Where's the Intelligent Design in Ohio House Bill 597?
Just as they did back in 2006, the Darwin Lobby and the media have concocted a story that intelligent design is going to be taught in Ohio. According to a recent article in the Columbus Dispatch, "Intelligent design could be taught with Common Core's repeal," Ohio House Bill 597 "would allow intelligent design and creationism to be taught alongside evolution in science classes." You might expect that a bill to "allow intelligent design and creationism to be taught alongside evolution" would say something about intelligent design, creationism, or evolution. But if you read HB 597, you'll find no such language. In fact, the bill is primarily about repealing Common Core, and says absolutely nothing about intelligent design, evolution, or creationism.
So how did the media fabricate this fiction? Here's the language from the bill they cite:
House Bill 597 says new state science standards must "prohibit political or religious interpretation of scientific facts in favor of another."Yes, it says that, but such language in no way would sanction teaching intelligent design or creationism. Given that creationism is a religious viewpoint, the bill would seem to explicitly disbar teaching creationism.
What's even more ironic is that the people who are claiming the bill would allow ID also think ID is religion. They should have to explain: How does a bill that would prohibit teaching a "religious interpretation" somehow sanction the teaching of a supposed religious viewpoint?
The article then quotes the bill's sponsor, Rep. Andy Thompson, purportedly saying the bill allows intelligent design:
Asked if intelligent design -- the idea that a higher authority is responsible for life -- should be taught alongside evolution, Thompson said, "I think it would be good for them to consider the perspectives of people of faith. That's legitimate."This is a good example of how reporters twist the words of policymakers. Rep. Thompson wasn't asked whether HB 597 would include intelligent design. He was asked whether, as a general matter, he feels intelligent design should be taught. Thompson apparently feels it should. But he never said that HB 597 includes intelligent design.
At the end of the day, I don't really care what Rep. Thompson said in response to the misleading questions of reporters. If you read HB 597, the bill barely deals with teaching science at all, much less intelligent design! It's mostly about pulling Ohio out of Common Core -- but apparently neither the reporter at the Columbus Dispatch nor his editors bothered to investigate enough to realize that Common Core is not about science standards. It's about math and English. A separate initiative, the Next Generation Science Standards (NGSS), seeks to push nationalized science standards on the states. The NGSS have their own big problems, but the NGSS are not specifically at stake in House Bill 597.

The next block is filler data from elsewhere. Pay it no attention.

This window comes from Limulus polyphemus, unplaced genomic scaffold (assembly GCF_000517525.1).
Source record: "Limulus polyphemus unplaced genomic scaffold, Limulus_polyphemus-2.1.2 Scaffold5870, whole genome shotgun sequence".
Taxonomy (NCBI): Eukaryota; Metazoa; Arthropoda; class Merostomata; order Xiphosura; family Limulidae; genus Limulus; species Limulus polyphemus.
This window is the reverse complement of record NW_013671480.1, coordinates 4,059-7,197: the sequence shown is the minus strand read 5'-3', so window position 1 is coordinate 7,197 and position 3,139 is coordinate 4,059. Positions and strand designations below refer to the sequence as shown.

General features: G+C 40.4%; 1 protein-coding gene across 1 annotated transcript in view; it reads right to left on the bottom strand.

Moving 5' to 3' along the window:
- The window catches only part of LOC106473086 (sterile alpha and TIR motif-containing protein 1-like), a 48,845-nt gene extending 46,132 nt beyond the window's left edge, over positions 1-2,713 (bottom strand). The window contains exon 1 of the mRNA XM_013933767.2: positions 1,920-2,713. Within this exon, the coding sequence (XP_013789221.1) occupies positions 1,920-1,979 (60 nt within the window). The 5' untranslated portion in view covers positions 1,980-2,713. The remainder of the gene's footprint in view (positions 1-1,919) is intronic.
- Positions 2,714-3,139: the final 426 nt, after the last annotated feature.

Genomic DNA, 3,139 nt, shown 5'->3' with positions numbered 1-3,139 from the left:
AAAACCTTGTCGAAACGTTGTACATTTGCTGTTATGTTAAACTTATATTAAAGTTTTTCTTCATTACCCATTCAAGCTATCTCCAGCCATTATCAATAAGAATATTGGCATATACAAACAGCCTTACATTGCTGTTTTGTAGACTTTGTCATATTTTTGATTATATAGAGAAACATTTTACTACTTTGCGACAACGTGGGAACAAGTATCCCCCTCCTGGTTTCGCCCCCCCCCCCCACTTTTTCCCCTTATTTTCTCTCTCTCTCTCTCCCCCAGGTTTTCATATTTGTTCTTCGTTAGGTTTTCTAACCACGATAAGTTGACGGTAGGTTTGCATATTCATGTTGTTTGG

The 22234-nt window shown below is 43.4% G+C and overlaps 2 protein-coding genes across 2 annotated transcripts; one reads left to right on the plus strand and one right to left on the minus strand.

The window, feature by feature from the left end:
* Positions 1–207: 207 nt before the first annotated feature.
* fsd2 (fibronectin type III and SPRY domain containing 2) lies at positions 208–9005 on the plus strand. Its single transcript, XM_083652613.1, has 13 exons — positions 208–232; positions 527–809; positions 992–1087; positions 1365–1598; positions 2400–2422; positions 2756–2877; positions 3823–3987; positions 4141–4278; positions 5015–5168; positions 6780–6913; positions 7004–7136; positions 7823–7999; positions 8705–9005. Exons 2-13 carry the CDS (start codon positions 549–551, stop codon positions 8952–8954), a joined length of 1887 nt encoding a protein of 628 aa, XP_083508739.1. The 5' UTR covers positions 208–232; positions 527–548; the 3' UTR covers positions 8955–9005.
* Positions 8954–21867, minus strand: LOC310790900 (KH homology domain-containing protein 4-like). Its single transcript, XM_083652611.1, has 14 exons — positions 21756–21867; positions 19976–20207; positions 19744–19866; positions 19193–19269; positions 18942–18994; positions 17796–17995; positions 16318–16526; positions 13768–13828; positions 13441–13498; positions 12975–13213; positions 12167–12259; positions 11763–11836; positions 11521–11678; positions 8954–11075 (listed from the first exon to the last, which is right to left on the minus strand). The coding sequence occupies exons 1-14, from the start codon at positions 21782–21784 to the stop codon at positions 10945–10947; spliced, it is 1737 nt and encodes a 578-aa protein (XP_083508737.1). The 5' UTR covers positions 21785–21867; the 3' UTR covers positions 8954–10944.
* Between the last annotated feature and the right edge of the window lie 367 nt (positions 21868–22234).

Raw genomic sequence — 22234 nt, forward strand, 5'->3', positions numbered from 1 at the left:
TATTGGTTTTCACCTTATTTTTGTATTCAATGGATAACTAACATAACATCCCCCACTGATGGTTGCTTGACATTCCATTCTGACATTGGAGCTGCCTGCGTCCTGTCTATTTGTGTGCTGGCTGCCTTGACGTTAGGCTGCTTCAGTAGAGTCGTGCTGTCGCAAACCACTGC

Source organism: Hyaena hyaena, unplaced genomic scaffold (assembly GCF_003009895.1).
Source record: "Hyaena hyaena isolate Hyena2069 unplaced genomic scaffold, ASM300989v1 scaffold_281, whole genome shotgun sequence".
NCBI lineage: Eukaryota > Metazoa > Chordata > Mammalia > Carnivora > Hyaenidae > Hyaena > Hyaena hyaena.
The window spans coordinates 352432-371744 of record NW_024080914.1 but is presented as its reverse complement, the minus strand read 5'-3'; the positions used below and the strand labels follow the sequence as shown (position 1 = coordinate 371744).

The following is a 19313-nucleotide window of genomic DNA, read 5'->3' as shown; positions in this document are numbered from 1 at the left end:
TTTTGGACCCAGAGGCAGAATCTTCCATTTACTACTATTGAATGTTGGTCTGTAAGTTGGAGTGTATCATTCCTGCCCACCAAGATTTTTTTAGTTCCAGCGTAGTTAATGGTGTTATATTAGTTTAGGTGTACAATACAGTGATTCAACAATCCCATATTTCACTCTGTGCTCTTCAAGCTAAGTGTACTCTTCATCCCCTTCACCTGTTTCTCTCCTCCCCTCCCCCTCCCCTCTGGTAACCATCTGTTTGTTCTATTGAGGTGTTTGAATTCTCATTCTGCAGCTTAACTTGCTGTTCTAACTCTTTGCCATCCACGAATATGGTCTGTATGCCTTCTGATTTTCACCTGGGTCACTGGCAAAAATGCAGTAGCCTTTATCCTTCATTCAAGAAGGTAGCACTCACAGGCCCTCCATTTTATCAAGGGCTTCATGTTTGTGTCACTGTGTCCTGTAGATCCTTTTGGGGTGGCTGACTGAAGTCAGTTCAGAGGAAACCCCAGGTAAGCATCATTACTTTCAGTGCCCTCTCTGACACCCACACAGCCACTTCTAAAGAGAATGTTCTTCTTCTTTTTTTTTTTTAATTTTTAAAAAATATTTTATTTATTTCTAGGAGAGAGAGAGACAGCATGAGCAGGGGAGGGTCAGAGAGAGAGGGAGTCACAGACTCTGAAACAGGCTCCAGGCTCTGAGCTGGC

Ironically, the article begins: "In what could reignite a controversy that raged about eight years ago, a bill to repeal Common Core education standards in Ohio would allow intelligent design and creationism to be taught alongside evolution in science classes." Yes, the controversy is being reignited -- not by the bill, though, but by the media! If you remember what happened in 2006, you'll appreciate just how far the Ohio Darwin Lobby is willing to go in distorting the truth to scare the public.
In 2006, Ohio had science standards including as follows:
Describe how scientists continue to investigate and critically analyze aspects of evolutionary theory. (The intent of this indicator does not mandate the teaching or testing of intelligent design.)Note the sentence in parentheses. Clear enough for you? But during that debate, Ohio Darwin activists along with the media again and again twisted the words to mean the exact opposite of what they plainly said. "This indicator does not mandate the teaching or testing of intelligent design" really meant that the standards required teaching about intelligent design. Case Western Reserve University professor Patricia Princehouse even made the indefensible statement that "Critical analysis is just another name for creationism."
So the Columbus Dispatch is right about one thing: history is repeating itself in Ohio. In 2006, Darwin activists inflamed groundless fears about intelligent design in the schools. In 2014, they're getting ready to do it all over again.